Offline 3DickUlus

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« Reply #6 on: October 08, 2018, 09:31:50 AM »
very nice  :thumbs:

you might checkout https://fractalforums.org/discuss-fractalforums/5/printing-big-fractals/1731 and have that (first public image?) printed ;)
Fragmentarium is not a toy, it is a very versatile tool that can be used to make toys ;)

https://en.wikibooks.org/wiki/Fractals/fragmentarium

Offline Sharkigator

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« Reply #7 on: October 08, 2018, 10:28:55 AM »
@Fraktalist I tried rendering this with Buddhabrot Mag. I could get similar looking results only with low orbit lengths (~200).

I've attached two renders of a similar region. The first one uses orbit length 200.
For the second one I tried to match the settings in the description, but it looks quite different.
I assume this is due to a different sample distribution. Rainbrot uses a gaussian distribution with the mean in the image center, whereas Mag mutates orbits that gave good results.

Offline RedshiftRider

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« Reply #8 on: October 08, 2018, 02:00:56 PM »
Really cool image, that must have taken quite some time to create.
Nice to see more fractals uploaded to gigapan. It is unfortunate their server is so unstable right now, I have been trying to upload a new project for a few days but it always ends up failing.

Offline claude

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« Reply #9 on: October 08, 2018, 03:52:12 PM »
I am away from home, should be able to provide some images re convergence tomorrow evening. Trying to explain it in words is a bit awkward, but I'll try:

Divide the image into multiple layers.  Layer N plots the orbits of points that escape at iteration count m where 2^N <= m < 2^(N+1).  Convert each layer into a grayscale image in the same way, IE any normalization works uniformly over all the layers, so you can compare the results between layers meaningfully.  For example, step 1 finds the average pixel density of each layer, step 2 finds the maximum M over step 1, and the final normalization step 3 converts each pixel total n to (255 * 0.125 * n / M) for 8 bit RGB (clamping to the range).  Step 3 doesn't use per-layer information, only global information.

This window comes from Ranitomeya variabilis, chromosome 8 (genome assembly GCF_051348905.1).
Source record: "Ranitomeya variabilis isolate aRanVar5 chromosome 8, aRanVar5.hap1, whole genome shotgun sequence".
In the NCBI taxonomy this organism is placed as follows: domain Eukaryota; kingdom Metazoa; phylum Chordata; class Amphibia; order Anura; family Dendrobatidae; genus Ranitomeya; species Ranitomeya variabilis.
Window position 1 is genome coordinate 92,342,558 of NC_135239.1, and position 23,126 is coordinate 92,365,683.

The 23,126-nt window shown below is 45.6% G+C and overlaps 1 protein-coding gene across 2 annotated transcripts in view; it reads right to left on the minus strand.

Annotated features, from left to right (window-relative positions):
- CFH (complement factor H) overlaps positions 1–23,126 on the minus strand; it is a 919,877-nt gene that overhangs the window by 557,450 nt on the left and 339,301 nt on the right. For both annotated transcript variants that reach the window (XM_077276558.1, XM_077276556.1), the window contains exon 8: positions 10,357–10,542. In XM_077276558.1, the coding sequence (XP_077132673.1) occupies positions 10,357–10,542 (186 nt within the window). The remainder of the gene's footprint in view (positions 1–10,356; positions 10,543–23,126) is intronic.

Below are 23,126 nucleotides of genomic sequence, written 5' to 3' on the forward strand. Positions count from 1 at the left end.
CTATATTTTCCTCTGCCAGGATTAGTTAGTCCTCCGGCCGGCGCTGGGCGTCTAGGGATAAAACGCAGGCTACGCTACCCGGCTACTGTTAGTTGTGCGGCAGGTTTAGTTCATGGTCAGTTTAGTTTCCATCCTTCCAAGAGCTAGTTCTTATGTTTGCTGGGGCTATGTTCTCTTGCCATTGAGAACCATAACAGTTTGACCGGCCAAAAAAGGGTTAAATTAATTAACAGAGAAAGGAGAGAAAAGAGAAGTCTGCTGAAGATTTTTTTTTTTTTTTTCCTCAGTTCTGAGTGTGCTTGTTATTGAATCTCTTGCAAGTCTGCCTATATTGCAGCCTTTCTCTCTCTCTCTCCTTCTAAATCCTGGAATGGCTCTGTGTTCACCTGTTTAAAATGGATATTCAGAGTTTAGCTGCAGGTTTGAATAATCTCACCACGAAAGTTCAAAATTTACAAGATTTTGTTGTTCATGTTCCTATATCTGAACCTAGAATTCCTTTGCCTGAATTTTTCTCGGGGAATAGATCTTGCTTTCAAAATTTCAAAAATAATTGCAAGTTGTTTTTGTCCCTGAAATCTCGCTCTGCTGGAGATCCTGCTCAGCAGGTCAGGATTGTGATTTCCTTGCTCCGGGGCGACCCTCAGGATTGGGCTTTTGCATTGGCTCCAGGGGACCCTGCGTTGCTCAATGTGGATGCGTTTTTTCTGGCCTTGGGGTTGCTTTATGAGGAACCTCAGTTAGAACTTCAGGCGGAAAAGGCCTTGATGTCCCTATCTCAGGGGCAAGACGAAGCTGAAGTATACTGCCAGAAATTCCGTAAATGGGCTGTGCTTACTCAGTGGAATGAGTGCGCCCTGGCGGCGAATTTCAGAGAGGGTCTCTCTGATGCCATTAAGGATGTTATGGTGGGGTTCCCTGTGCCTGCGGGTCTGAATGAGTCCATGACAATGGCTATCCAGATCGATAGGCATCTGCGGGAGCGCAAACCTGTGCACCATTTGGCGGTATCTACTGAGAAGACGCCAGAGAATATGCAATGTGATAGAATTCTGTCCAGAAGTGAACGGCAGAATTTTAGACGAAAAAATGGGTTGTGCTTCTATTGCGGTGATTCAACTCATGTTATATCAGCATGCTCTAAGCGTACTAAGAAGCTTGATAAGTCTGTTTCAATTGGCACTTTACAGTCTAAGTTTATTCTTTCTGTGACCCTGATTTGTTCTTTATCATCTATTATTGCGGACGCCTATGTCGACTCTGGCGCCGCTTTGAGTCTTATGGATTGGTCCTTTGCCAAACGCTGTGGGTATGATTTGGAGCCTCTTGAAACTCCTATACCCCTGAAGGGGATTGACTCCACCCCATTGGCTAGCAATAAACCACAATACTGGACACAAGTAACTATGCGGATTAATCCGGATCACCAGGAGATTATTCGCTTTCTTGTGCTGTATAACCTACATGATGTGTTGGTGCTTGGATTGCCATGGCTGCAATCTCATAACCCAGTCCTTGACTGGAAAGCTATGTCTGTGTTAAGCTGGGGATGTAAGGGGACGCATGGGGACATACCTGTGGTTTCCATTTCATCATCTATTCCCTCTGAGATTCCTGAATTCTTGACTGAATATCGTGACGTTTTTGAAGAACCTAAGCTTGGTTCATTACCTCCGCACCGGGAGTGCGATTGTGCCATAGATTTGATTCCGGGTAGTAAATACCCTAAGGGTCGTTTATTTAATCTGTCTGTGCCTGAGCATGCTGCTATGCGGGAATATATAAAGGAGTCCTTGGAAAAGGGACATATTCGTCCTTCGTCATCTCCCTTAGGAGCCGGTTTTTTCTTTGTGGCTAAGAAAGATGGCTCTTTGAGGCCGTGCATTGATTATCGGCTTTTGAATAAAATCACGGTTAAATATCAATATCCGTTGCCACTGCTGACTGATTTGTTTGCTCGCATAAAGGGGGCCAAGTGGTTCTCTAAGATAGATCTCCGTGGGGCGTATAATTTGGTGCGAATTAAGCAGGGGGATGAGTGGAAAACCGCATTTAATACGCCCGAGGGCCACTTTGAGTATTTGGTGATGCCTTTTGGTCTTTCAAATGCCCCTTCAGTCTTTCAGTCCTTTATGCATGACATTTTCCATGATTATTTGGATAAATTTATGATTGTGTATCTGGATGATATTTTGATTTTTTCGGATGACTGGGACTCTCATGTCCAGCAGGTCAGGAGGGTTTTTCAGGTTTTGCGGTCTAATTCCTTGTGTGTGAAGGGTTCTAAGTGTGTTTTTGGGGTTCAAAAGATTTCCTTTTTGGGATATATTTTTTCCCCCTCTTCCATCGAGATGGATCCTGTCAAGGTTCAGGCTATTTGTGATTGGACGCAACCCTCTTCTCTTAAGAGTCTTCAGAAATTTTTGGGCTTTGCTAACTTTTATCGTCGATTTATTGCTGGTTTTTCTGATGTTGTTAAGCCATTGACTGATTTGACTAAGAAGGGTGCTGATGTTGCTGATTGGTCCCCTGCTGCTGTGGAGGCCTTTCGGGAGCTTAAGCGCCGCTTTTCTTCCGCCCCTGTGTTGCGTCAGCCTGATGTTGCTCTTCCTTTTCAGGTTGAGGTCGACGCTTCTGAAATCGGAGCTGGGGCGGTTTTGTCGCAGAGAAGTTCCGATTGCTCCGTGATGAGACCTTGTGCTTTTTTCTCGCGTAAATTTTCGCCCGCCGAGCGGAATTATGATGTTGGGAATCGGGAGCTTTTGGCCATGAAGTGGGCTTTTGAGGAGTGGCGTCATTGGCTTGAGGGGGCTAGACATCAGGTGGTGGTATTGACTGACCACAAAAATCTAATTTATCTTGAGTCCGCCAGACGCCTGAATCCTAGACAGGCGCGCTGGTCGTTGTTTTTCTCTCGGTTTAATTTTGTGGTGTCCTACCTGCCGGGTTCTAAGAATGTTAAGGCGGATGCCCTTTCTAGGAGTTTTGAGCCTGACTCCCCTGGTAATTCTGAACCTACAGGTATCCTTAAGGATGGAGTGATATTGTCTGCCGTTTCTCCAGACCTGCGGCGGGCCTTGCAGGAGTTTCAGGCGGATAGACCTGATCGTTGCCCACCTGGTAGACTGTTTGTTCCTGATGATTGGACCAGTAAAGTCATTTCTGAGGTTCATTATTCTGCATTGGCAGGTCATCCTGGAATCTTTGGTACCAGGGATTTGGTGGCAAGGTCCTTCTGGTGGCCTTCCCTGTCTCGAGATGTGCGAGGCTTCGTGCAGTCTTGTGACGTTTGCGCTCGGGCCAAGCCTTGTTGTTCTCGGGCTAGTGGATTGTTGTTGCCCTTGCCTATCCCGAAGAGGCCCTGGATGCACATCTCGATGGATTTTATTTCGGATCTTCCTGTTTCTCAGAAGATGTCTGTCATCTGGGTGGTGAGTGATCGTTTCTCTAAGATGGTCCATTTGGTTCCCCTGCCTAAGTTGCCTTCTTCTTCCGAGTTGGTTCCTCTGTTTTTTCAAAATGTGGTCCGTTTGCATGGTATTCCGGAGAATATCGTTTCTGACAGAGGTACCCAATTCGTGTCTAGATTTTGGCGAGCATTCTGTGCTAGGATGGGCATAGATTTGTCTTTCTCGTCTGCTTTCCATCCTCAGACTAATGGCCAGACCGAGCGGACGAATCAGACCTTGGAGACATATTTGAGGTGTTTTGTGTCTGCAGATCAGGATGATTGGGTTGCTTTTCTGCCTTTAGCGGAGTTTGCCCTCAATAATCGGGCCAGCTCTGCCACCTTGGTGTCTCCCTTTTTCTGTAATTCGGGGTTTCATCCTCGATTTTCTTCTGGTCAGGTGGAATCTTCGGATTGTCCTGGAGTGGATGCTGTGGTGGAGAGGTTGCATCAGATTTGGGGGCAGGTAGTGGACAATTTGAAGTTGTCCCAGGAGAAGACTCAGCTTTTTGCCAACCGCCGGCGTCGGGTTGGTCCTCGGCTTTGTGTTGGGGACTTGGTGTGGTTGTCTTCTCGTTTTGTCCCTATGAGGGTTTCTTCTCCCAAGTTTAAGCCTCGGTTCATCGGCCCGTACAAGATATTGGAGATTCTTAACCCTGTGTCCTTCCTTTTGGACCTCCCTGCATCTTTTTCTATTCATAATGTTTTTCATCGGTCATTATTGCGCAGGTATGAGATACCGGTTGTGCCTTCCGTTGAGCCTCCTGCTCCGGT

Now, for Buddhabrot, each successive grayscale image is less bright, so the total new contribution as you double the iteration limit goes down, so it might converge (but note: sum 1/n doesn't converge, so it must decrease quickly enough to be sure).

However, for the Ghost Ship, each successive grayscale image seems to get brighter, so the total new contribution as you double the iteration count goes up, so it doesn't converge (you can't generate successive approximations, as they will always be dominated by the higher iterations you didn't include).

Of course, these conclusions are only for limited data (small finite iteration count), so maybe the Ghost Ship reaches a peak and then starts to converge later.

Offline programagor

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« Reply #10 on: October 08, 2018, 05:38:23 PM »
@Sharkigator I use Gaussian distribution to avoid biases of the mutation algorithm, at the cost of slower progress. Although, to be completely fair, the mean should be at 0+0i, but that would slow me down too much.

@RedshiftRider It took about 1 week, an image with more samples is coming soon.

@claude Ah, I get you now. You claim that it doesn't converge as you increase the iteration cutoff, not the number of samples. That may very well be the case, I haven't tried very large iteration counts yet.

Offline claude

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« Reply #11 on: October 09, 2018, 09:19:17 PM »
here's the comparison:
mandelbrot buddhabrot fades out
burning ship ghost ship doesn't

Offline 3DickUlus

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« Reply #12 on: October 10, 2018, 02:12:39 AM »
isn't this the expected behavior from using abs() on one axis ? -n to 0.0 to +n would be +n to 0.0 to +n so instead of canceling out it gets compounded ???
(just a guess with my high school math skills)